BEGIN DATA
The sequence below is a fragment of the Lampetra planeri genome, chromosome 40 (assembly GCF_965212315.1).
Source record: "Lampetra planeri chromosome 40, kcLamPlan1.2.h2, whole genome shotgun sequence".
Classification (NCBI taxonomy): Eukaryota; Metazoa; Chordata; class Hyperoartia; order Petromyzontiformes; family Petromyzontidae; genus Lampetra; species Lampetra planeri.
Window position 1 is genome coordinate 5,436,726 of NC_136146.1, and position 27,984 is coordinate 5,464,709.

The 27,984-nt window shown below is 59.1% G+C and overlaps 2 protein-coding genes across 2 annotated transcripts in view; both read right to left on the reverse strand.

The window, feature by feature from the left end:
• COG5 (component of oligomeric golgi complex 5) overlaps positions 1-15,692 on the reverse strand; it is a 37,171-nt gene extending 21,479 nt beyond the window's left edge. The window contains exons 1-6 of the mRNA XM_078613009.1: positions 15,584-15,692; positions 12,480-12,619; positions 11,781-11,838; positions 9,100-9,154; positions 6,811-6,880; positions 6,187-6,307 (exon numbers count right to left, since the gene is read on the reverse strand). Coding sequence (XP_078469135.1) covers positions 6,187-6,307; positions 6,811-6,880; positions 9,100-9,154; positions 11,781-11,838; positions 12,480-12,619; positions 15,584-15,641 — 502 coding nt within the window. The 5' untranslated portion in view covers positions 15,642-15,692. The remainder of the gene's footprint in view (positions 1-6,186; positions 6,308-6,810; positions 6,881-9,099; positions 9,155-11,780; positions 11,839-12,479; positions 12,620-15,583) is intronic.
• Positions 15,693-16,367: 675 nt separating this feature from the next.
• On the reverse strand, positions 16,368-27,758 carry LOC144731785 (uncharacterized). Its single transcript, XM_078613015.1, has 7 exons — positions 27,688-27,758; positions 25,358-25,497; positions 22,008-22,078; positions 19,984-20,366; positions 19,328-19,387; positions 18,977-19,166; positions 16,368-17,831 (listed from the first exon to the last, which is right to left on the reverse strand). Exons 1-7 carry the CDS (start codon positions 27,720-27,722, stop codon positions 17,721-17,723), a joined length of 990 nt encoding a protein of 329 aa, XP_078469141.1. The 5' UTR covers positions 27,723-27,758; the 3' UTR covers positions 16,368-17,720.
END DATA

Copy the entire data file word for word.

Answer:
The sequence below is a fragment of the Lampetra planeri genome, chromosome 40 (assembly GCF_965212315.1).
Source record: "Lampetra planeri chromosome 40, kcLamPlan1.2.h2, whole genome shotgun sequence".
Classification (NCBI taxonomy): Eukaryota; Metazoa; Chordata; class Hyperoartia; order Petromyzontiformes; family Petromyzontidae; genus Lampetra; species Lampetra planeri.
Window position 1 is genome coordinate 5,436,726 of NC_136146.1, and position 27,984 is coordinate 5,464,709.

The 27,984-nt window shown below is 59.1% G+C and overlaps 2 protein-coding genes across 2 annotated transcripts in view; both read right to left on the reverse strand.

The window, feature by feature from the left end:
• COG5 (component of oligomeric golgi complex 5) overlaps positions 1-15,692 on the reverse strand; it is a 37,171-nt gene extending 21,479 nt beyond the window's left edge. The window contains exons 1-6 of the mRNA XM_078613009.1: positions 15,584-15,692; positions 12,480-12,619; positions 11,781-11,838; positions 9,100-9,154; positions 6,811-6,880; positions 6,187-6,307 (exon numbers count right to left, since the gene is read on the reverse strand). Coding sequence (XP_078469135.1) covers positions 6,187-6,307; positions 6,811-6,880; positions 9,100-9,154; positions 11,781-11,838; positions 12,480-12,619; positions 15,584-15,641 — 502 coding nt within the window. The 5' untranslated portion in view covers positions 15,642-15,692. The remainder of the gene's footprint in view (positions 1-6,186; positions 6,308-6,810; positions 6,881-9,099; positions 9,155-11,780; positions 11,839-12,479; positions 12,620-15,583) is intronic.
• Positions 15,693-16,367: 675 nt separating this feature from the next.
• On the reverse strand, positions 16,368-27,758 carry LOC144731785 (uncharacterized). Its single transcript, XM_078613015.1, has 7 exons — positions 27,688-27,758; positions 25,358-25,497; positions 22,008-22,078; positions 19,984-20,366; positions 19,328-19,387; positions 18,977-19,166; positions 16,368-17,831 (listed from the first exon to the last, which is right to left on the reverse strand). Exons 1-7 carry the CDS (start codon positions 27,720-27,722, stop codon positions 17,721-17,723), a joined length of 990 nt encoding a protein of 329 aa, XP_078469141.1. The 5' UTR covers positions 27,723-27,758; the 3' UTR covers positions 16,368-17,720.